Primary: Four candidates seek two seats in Bennington 2-1 District

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BENNINGTON >> Four candidates will seek two open State Representative seats for Bennington's 2-1 District in Tuesday's primary election.

Incumbents Timothy R. Corcoran II and Rachael Fields are being challenged by Jackie Kelly and Mike Silver. All of the candidates are Democrats. Only two can get the party nomination.

The primary will be held on Tuesday, Aug. 9. Polls will be open from 7 a.m. to 7 p.m. at the Bennington Fire Station on River Street. Other races on local ballots are uncontested.

Timothy Corcoran

Corcoran seeks his eighth term as representative, having first been elected in 2002. The Bennington native went to local schools and then Johnson State College in 1996, where he studied in political science. He's a real estate agent with Hoisington Realty and formerly worked in manufacturing.

Small businesses downtown are struggling and need more foot traffic. Corcoran said there's no "magic wand" that will bring business and jobs. Rather, it's a culmination of efforts. Speaking from his real estate experience, he said there are features people look for when they consider moving to an area. That includes education, recreational opportunities like rivers and the Ninja Path walking trail project, and infrastructure like transportation and cellular communications.

The recent announcement about a proposal for the former Putnam Hotel "speaks volumes" about the town. "It says we're a community that's in this together."

He said his vote in favor of Act 46, the education consolidation bill, was not made lightly and acknowledged that feedback from communities has been mixed. But the state must control rising property taxes and continue to maintain high-quality schools.

"Like any bill there can be tweaks and changes," he said. "People who know me know I'm open minded. If people have better ideas, I'm all for hearing them." Existing programs that help startup companies and entrepreneurs will have to be fostered, he said. And students will have to learn what potential employers need — manufacturing jobs will likely be technology based and not look like what people are used to.

Corcoran has been on the transportation committee since first elected and said he wants infrastructure maintained and expanded. He said a soon-to-be-announced bus service synced with AMTRAK trains, which would travel twice daily from North Bennington to Rensselaer, N.Y., would be one more piece of the economic puzzle.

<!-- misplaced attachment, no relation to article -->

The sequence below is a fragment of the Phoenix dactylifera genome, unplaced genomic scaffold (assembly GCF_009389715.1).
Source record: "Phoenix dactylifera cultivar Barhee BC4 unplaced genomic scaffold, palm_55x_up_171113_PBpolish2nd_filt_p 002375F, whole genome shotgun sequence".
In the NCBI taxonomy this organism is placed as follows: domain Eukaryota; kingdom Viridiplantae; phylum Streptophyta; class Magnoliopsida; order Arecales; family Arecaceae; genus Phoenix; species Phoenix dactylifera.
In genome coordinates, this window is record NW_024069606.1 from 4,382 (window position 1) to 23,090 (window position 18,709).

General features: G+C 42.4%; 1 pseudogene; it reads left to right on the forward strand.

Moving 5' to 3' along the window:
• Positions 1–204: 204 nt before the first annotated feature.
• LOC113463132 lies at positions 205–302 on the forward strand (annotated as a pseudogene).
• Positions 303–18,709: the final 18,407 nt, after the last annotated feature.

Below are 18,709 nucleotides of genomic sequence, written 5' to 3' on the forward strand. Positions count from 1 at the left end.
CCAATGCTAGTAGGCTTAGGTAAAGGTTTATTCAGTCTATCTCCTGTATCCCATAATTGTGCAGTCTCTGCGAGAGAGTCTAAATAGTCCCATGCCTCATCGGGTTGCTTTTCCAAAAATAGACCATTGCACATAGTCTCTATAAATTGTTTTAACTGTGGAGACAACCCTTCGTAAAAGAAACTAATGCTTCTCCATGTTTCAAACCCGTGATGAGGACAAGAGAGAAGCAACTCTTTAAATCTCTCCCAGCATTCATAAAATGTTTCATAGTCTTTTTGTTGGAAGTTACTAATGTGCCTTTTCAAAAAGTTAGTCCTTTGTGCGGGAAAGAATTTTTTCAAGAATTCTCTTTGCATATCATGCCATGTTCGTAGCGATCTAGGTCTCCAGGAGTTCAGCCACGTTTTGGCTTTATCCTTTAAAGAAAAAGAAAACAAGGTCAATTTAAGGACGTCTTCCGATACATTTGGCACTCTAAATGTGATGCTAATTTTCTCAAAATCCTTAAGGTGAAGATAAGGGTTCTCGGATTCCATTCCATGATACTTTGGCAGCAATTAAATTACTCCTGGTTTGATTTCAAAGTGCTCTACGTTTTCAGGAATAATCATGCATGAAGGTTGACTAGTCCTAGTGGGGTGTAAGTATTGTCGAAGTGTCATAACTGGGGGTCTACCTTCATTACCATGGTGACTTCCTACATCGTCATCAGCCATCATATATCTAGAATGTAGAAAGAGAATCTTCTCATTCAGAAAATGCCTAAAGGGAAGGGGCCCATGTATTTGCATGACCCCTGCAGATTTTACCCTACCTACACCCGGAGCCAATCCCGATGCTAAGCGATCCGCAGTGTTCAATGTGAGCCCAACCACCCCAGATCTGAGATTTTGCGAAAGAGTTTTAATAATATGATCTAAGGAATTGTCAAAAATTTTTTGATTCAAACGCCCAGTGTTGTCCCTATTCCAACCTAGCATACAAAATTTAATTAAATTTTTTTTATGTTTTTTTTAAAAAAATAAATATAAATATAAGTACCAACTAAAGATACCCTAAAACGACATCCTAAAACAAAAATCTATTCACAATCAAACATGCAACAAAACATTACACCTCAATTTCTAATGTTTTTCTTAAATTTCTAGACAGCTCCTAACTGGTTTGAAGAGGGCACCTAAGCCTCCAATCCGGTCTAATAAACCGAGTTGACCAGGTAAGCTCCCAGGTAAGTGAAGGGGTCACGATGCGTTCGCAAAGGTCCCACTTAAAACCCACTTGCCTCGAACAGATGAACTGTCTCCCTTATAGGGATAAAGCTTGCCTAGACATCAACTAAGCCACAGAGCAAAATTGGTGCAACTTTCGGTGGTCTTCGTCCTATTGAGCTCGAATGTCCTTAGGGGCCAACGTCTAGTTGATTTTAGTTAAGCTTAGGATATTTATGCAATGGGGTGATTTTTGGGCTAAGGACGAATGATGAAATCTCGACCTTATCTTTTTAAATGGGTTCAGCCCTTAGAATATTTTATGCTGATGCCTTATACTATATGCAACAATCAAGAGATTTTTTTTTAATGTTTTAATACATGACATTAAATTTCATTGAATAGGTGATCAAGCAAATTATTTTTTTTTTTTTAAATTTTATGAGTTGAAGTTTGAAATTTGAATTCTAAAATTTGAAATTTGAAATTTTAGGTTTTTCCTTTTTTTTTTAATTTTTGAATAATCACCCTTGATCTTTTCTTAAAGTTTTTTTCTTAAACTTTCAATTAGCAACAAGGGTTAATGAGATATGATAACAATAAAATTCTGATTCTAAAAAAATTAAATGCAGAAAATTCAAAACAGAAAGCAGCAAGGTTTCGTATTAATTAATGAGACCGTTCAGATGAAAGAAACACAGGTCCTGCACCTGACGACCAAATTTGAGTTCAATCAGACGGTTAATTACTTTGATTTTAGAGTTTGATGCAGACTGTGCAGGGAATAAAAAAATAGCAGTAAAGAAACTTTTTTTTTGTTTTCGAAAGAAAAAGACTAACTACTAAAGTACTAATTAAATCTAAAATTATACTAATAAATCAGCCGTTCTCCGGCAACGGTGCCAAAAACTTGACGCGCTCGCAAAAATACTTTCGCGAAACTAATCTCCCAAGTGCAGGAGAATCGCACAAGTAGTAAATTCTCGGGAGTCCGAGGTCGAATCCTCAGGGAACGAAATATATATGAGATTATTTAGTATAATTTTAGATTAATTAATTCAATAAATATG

He said the state's goal of 90 percent renewable energy by 2050 is attainable and he's for renewable energy. But Vermonters should have a strong voice.

"We have to listen to citizens in the communities developers want these projects," he said.

He said he's in favor of universal healthcare, but isn't sure how that would be funded in Vermont.

Rachael Fields

Fields, 36, was born in Arizona and came with her family to Bennington when she was young, going through the local schools. She is a field representative for Vermont State Employees Association and worked for 10 years as a licensed nursing assistant at the Vermont Veterans' Home. She's a former trustee for the state Employees Association, a former AmeriCorps member who worked with at-risk youth and volunteered with the "Community Built Park" project at Willow Park. She was first elected in 2014

Fields said Bennington's economy has gotten worse in the past decade. The childhood poverty rate has gone up and families are struggling. While some old factories and empty buildings are being reused, others like the former ChemFab/Saint-Gobain site have been found to have left contamination. While not against manufacturing jobs, that's not where she sees economic growth. She wants socially responsible businesses and is in favor of promoting new startups and entrepreneurs.

"We spent a lot of money on large businesses from foreign countries," she said. "We need to put that money locally."

She said the state needs to invest more to make higher education more affordable so Vermonters can get more skills and training. And college graduates should want to put down roots in Bennington, not leave the area for other opportunities.